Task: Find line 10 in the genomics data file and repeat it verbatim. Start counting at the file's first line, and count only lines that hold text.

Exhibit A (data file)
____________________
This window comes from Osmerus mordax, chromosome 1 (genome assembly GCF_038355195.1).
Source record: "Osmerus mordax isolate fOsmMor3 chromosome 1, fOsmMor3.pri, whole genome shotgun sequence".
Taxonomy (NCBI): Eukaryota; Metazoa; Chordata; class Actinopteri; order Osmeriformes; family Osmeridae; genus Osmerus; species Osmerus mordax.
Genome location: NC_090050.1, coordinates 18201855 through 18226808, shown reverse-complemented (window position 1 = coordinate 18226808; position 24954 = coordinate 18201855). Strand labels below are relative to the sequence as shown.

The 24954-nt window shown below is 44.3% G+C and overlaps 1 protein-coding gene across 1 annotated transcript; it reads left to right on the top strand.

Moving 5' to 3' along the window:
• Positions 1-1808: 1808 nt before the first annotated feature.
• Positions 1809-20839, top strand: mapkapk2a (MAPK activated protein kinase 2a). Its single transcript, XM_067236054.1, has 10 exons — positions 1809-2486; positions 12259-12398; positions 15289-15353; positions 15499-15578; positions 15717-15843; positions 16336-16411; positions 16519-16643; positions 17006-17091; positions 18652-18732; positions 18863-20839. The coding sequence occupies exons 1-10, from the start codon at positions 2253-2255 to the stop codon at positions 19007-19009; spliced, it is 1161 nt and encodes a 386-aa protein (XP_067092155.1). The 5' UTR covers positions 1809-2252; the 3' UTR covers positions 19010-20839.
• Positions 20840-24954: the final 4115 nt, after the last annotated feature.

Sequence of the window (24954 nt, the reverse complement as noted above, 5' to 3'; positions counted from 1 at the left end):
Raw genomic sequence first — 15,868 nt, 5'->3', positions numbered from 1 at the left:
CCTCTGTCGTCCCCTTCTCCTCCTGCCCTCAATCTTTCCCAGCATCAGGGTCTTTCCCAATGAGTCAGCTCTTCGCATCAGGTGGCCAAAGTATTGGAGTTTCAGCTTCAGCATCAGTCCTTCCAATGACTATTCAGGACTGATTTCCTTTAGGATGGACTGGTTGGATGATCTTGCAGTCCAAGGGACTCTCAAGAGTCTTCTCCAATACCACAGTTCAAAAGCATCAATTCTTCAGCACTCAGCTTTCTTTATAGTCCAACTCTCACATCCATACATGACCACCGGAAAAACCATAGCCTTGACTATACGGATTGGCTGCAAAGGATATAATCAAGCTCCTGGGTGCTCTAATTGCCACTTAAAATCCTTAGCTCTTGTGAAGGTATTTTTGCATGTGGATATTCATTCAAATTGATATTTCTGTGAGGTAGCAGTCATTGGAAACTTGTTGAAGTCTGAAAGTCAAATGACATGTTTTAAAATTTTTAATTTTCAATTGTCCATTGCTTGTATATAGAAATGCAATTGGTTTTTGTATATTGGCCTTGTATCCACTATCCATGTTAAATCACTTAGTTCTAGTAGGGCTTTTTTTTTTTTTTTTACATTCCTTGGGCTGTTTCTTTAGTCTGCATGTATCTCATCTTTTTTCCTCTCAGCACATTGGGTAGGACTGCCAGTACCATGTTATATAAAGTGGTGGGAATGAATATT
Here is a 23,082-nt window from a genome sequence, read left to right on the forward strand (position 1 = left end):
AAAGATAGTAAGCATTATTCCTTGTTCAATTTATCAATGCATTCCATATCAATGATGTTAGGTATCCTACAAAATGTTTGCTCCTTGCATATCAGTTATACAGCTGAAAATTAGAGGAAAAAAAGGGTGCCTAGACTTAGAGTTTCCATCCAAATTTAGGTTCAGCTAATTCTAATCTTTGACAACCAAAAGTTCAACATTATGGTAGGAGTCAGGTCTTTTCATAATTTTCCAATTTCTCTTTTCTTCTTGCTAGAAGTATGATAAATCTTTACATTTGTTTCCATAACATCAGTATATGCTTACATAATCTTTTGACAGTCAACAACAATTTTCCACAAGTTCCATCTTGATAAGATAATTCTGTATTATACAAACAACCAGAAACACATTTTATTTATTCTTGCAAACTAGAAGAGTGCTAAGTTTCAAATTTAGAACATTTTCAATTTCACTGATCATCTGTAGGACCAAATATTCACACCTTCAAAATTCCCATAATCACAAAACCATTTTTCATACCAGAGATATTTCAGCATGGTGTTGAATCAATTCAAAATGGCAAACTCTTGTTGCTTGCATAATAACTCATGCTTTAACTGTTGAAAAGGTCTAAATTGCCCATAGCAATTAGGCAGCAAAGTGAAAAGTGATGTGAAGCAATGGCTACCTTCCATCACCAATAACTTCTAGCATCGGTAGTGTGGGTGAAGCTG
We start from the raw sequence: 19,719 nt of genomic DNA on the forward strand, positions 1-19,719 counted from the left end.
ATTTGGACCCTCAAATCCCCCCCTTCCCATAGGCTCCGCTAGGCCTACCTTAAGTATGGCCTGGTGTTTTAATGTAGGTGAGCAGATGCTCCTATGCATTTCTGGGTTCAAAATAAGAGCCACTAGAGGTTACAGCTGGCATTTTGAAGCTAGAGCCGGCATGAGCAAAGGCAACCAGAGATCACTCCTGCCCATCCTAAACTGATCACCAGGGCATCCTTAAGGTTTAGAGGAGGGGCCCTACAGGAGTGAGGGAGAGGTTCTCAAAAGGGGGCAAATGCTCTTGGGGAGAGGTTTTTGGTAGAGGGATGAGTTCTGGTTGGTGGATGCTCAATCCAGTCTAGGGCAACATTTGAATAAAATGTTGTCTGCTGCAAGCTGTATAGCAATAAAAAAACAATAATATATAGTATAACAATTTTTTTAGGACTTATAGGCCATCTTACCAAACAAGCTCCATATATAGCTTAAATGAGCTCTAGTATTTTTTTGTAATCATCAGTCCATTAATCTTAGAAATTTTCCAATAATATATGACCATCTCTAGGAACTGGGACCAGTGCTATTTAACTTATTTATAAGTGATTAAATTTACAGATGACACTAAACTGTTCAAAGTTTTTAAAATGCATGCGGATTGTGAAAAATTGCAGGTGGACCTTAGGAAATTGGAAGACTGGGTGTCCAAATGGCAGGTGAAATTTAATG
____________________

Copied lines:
Sequence of the window (24954 nt, the reverse complement as noted above, 5' to 3'; positions counted from 1 at the left end):